A man wearing a face mask to help curb the spread of the coronavirus looks into a souvenir shop displaying various of stickers, one of them showing a former U.S. President Donald Trump caricature, in Beijing, Thursday, Jan. 21, 2021. China imposed sanctions on nearly 30 former Trump administration officials moments after they left office on Wednesday. In a statement released just minutes after President Joe Biden was inaugurated, Beijing slapped travel bans and business restrictions on Trump’s secretary of state, Mike Pompeo, national security adviser Robert O’Brien and U.N. ambassador, Kelly Craft. (AP Photo/Andy Wong)

A man wearing a face mask to help curb the spread of the coronavirus looks into a souvenir shop displaying various of stickers, one of them showing a former U.S. President Donald Trump caricature, in Beijing, Thursday, Jan. 21, 2021. China imposed sanctions on nearly 30 former Trump administration officials moments after they left office on Wednesday. In a statement released just minutes after President Joe Biden was inaugurated, Beijing slapped travel bans and business restrictions on Trump’s secretary of state, Mike Pompeo, national security adviser Robert O’Brien and U.N. ambassador, Kelly Craft. (AP Photo/Andy Wong)

China hopes for co-operation, better relations under Biden

U.S. need to relaunch co-operation in a number of areas

BEIJING — China on Thursday expressed hope the Biden administration will improve prospects for people of both countries and give a boost to relations after an especially rocky patch, while getting in a few final digs at former Trump officials.

“I think after this very difficult and extraordinary time, both the Chinese and American people deserve a better future,” Foreign Ministry spokesperson Hua Chunying told reporters at a daily briefing.

She said China and the U.S. need to relaunch co-operation in a number of areas. She particularly welcomed the new administration’s decision to remain in the World Health Organization and return to the Paris Agreement on climate change.

“Many people of insight in the international community are looking forward to the early return of Sino-U.S. relations to the correct track in making due contributions to jointly address the major and urgent challenges facing the world today,” Hua said.

She also criticized ex-Secretary of State Mike Pompeo and other former officials, a day after Beijing imposed travel and business sanctions on 28 of them, including Trump’s national security adviser Robert O’Brien and U.N. Ambassador Kelly Craft.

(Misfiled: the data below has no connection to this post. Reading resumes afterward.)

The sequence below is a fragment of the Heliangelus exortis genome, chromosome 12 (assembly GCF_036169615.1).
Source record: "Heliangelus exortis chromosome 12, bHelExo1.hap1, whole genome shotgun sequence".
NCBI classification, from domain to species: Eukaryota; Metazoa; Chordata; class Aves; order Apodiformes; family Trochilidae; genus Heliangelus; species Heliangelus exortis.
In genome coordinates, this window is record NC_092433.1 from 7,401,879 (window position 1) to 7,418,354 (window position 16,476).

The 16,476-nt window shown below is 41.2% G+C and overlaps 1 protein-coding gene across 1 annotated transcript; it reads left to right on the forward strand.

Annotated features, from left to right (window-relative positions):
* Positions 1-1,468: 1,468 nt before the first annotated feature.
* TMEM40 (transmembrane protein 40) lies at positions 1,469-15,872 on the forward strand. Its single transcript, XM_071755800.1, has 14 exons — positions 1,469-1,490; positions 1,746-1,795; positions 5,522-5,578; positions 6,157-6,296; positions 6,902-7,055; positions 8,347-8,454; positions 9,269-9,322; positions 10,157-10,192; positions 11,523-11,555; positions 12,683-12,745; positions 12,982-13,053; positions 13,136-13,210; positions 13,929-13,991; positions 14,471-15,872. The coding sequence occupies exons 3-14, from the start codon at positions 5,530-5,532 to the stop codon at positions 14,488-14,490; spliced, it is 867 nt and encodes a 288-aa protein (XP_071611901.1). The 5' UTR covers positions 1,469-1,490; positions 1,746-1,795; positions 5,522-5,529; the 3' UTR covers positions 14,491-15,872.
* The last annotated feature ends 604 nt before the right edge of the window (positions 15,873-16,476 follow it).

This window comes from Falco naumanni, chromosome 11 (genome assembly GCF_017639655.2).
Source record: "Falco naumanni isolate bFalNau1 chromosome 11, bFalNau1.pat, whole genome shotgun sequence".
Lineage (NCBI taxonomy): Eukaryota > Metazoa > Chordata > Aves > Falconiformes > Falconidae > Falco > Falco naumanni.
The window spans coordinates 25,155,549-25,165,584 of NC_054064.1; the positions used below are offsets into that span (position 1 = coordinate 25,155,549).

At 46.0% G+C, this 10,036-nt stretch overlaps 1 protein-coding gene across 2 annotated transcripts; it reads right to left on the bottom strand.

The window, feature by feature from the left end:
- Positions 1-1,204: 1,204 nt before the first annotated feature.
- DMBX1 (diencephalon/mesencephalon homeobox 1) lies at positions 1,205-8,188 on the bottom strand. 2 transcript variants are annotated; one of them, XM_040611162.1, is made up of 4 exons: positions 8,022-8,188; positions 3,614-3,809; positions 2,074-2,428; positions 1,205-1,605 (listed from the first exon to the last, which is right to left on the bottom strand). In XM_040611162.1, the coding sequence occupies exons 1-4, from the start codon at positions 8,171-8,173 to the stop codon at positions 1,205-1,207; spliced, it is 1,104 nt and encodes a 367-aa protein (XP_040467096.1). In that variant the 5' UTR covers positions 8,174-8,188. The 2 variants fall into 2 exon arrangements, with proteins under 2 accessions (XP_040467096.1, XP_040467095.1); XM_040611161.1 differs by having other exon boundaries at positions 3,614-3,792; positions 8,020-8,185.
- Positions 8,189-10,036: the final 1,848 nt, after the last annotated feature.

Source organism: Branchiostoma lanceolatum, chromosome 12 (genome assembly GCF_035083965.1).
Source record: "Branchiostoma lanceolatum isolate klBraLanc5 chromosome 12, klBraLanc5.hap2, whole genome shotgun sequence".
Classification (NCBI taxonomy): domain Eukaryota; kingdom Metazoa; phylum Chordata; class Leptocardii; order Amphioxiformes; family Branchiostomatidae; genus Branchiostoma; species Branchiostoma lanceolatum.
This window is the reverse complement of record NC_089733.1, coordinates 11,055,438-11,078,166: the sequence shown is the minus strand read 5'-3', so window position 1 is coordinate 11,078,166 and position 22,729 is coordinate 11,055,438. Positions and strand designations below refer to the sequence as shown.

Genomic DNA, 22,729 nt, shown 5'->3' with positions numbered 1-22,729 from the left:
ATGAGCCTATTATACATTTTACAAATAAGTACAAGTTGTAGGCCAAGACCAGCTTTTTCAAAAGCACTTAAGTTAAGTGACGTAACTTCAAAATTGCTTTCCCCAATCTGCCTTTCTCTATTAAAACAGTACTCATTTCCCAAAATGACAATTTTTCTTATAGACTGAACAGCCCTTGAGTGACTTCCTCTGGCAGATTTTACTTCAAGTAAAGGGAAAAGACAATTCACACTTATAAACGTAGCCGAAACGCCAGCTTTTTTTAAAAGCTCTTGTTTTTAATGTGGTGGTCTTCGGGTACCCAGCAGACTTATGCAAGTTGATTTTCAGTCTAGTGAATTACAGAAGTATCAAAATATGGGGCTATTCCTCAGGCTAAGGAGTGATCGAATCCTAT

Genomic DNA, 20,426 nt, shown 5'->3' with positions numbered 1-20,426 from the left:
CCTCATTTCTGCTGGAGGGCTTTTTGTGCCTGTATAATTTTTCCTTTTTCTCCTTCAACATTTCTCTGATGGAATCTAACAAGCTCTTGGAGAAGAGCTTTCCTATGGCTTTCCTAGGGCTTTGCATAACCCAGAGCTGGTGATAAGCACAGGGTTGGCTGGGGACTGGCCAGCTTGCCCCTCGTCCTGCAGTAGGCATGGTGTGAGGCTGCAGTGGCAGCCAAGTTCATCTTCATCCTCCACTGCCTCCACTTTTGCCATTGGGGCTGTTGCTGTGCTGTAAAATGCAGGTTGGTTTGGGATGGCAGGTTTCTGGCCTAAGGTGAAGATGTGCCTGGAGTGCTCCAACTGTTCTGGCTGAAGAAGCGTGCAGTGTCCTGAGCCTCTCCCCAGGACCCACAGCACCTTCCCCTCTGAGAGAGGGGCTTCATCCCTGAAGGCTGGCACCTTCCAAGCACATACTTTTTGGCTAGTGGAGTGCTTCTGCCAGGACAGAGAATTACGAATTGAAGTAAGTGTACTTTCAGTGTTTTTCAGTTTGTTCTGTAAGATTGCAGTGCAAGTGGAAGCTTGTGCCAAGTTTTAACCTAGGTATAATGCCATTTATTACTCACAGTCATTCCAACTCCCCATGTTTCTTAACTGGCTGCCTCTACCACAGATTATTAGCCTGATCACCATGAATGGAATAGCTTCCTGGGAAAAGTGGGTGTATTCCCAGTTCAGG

“Over the past few years, the Trump administration, especially Pompeo, has buried too many mines in Sino-U.S. relations that need to be eliminated, burned too many bridges that need to be rebuilt and wrecked too many roads that need to be repaired,” Hua said.

Hua on Wednesday described Pompeo as a “doomsday clown” and said his designation of China as a perpetrator of genocide and crimes against humanity was merely “a piece of wastepaper.”

Hua’s markedly more friendly tone Thursday appeared to signal Chinese hopes to cool the rhetoric on both sides and give the relationship a chance to heal over some of the worst divisions.

“I think both China and the United States need to show courage, show wisdom, listen to each other, face up to each other and respect each other,” Hua said. “I think this is the responsibility of the two major countries of China and the United States, and it is also the expectation of the international community.”

Also Thursday, China’s Ambassador to the U.S. Cui Tiankai offered his congratulations to Biden on Twitter, which is widely used by the Chinese government despite being blocked in the country.

“Congratulations to President Biden on his inauguration! China looks forward to working with the new administration to promote sound & steady development of China-U.S. relations and jointly address global challenges in public health, climate change & growth,” Cui tweeted.

Chinese President and Communist Party leader Xi Jinping congratulated Biden on his election but had no immediate comment on Wednesday’s inauguration.

While Biden’s administration is expected to seek to put relations with China back on an even keel, he is unlikely to significantly alter U.S. policies on trade, Taiwan, human rights and the South China Sea that have angered Xi’s increasingly assertive government.

By The Associated Press

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